What if we really could look at objects of art as less recalcitrant objects that refuse interpretation? Pareyson seems to suggest, the art-object (& it’s “form”) fully contains the physical manifestation of that artist’s life &/or spirit. Then if we see what is at work (in this frame of mind), then we can start to transfer this from an aesthetic study, to our everyday life, that is, how does: FORM + SPIRIT = LIFE? How does this “form” in-form our life?  It seems that when one engages this kind of question we could possibly have a fuller (& Pareysonian) interaction with the world around us, particularly the man-made world. It’s with this notion that we can have a great appreciation for work in all its forms.

The form I create now is the truest expression of me at this moment.  

When thinking & trying to understand Pareyson’s ideas I can’t help but think of Richard Tuttle’s wonderful art. Let me know if you agree with what I mean. Tuttle’s work always appears to be asking: “what is this–what am I?” Because his art objects “look” to be of such little effort, one instantly wants to have it validated, to give or impose a meaning onto the strange object. We’ve never seen such an odd little object. We automatically question its form (its right to exist). It might be within this bewilderment that (as we’ve discussed) we see shades of Lyotard’s sublime, but also we start to see Pareyson’s “forms” (formativity?) too. Tuttle had to make any number of decisions, changes, revisions, selections & whatever else, to produce any of his quirky little objects, hence a segment of his life is embedded within each object, and in fact we’ll call it a Richard Tuttle! That art object is a Richard Tuttle. What does that say about his life & the culture that produced him? Tuttle’s artwork represents existential-liberty, a liberty as a consequence of existence to make such an odd expression, a freedom to have such a tiny gesture, a stubborn, whispering object & in this simple form. The artwork is intrinsically linked with Tuttle’s life & ours, as bizarre as that may sound, since we are not separate from “form,” in all its infinite manifestations (& interpretations).

All of this is sidestepping (or at least not mentioning) what I see as the presence phenomenology in Pareyson’s thought. We already know that he has a background in the discipline & as you deftly draw-out a Pareysian similarity to Kant & his ideas on the noumena  (or the thing-in-itself – ding an sich). This concept of Kant’s is tied up with phenomena (things as we perceive them). What is striking to me, is how much this feels like an incipient thread of phenomenology, where the way things appear & the things in & of themselves are of critical (indeed central) importance when doing phenomenological research. Remember Husserl’s famous dictum: “Go to the things themselves.”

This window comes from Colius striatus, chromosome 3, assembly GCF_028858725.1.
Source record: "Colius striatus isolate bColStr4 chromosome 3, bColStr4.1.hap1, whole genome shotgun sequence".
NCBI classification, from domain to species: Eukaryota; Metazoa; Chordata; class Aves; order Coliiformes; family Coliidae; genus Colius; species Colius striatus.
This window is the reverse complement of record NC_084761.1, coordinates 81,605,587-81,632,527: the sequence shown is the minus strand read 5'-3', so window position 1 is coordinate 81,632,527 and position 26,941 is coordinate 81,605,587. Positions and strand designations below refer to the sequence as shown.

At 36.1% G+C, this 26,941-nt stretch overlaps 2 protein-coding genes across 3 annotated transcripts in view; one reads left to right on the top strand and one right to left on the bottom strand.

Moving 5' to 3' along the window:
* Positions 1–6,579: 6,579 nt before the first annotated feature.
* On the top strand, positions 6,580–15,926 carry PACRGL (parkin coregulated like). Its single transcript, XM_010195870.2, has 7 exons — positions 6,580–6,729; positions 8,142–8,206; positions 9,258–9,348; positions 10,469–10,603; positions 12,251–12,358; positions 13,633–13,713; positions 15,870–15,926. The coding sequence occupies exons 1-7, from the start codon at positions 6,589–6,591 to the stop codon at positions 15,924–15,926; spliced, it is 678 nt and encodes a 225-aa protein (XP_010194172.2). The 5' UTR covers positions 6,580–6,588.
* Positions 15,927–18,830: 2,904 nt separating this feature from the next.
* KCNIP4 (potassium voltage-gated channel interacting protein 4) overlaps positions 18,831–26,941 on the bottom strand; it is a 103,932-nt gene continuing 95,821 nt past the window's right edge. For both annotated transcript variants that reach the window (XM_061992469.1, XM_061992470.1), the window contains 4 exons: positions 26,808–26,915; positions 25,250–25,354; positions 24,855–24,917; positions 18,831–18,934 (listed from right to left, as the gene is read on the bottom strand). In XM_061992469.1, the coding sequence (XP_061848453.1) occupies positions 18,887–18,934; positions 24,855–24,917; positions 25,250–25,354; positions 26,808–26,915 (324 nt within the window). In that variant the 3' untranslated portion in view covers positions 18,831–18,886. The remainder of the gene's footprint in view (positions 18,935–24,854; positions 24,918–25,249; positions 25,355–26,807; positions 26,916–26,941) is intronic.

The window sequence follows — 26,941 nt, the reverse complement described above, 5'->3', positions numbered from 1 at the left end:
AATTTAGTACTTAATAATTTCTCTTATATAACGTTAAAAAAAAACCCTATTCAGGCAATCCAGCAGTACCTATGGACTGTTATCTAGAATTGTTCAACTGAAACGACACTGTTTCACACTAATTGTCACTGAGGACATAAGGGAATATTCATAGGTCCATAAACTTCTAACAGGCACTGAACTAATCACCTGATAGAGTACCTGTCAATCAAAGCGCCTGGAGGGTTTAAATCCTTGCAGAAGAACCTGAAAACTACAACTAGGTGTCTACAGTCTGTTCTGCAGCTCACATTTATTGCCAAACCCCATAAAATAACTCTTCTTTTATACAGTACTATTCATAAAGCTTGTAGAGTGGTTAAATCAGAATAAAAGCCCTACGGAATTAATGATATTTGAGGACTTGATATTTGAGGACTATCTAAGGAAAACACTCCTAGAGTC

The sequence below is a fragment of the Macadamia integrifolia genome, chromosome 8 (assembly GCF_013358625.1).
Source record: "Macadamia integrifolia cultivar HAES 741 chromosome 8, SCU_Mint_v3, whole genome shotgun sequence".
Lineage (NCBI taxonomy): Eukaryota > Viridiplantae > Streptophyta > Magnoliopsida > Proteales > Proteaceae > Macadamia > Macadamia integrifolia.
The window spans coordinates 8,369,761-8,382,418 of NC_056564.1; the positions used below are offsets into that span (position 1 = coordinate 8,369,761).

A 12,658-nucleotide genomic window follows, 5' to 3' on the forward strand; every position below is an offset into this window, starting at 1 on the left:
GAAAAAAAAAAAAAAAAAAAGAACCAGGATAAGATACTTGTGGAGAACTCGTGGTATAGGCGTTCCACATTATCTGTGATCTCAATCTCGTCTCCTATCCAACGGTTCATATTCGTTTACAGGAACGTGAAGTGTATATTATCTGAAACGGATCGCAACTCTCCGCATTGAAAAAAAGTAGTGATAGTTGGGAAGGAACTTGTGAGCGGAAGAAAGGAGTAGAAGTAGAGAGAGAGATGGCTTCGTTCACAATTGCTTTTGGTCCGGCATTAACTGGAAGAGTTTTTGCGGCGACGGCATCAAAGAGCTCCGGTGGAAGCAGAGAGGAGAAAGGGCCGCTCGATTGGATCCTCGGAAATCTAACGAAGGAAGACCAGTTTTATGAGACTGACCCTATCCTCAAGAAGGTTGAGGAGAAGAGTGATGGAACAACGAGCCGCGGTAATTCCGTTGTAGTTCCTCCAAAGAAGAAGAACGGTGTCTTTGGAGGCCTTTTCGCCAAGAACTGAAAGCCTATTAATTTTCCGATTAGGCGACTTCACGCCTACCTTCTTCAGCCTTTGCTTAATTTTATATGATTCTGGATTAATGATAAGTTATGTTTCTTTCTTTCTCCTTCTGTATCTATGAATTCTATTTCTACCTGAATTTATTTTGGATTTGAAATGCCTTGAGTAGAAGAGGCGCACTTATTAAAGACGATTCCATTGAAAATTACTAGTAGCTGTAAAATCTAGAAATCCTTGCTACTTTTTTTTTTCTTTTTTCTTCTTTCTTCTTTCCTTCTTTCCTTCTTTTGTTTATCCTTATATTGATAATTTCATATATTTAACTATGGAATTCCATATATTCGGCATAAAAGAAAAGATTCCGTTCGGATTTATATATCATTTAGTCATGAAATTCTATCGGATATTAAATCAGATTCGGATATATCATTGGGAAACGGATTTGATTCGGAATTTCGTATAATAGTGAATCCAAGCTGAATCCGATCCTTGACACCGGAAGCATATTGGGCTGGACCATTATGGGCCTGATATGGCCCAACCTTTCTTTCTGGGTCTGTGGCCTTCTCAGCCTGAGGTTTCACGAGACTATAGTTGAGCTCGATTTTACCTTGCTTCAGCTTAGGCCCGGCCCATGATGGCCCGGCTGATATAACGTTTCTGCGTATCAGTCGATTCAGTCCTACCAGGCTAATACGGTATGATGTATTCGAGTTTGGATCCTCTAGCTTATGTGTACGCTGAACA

What I’d like to know is how Kant’s ideas on phenomena/noumena are looked at now, in the light of phenomenology now? Also within these ideas, we see Pareyson urging us to experience the form in the fullest way possible (beyond science or beyond physics). The world (& its creative forms) around us is not separate from our way of perceiving it (according to phenomenology). The objective & the subjective modes of experience are made to join. The way we intend an object, the way it is given to us is not a simple object vs. mind problem, rather the way we perceive & understand the objects around us has everything to do with understanding perception, memory, experience, understanding &c. This all appears to be linked to Pareyson’s view of “form.” Form seen in this way is the fertile ground on which we can examine our own minds at work. Form as work in the world put under the lens of a hermeneutical-phenomenology (a way of interpreting how the world presents itself to our consciousness). How explicitly Pareyson really embraced this assumed phenomenological reading is unclear to me now.

“Interpretation is a form of knowing in which receptivity & activity are inseparable & where the known is a form & the knower a person.” –Luigi Pareyson

 Your comments are always welcome!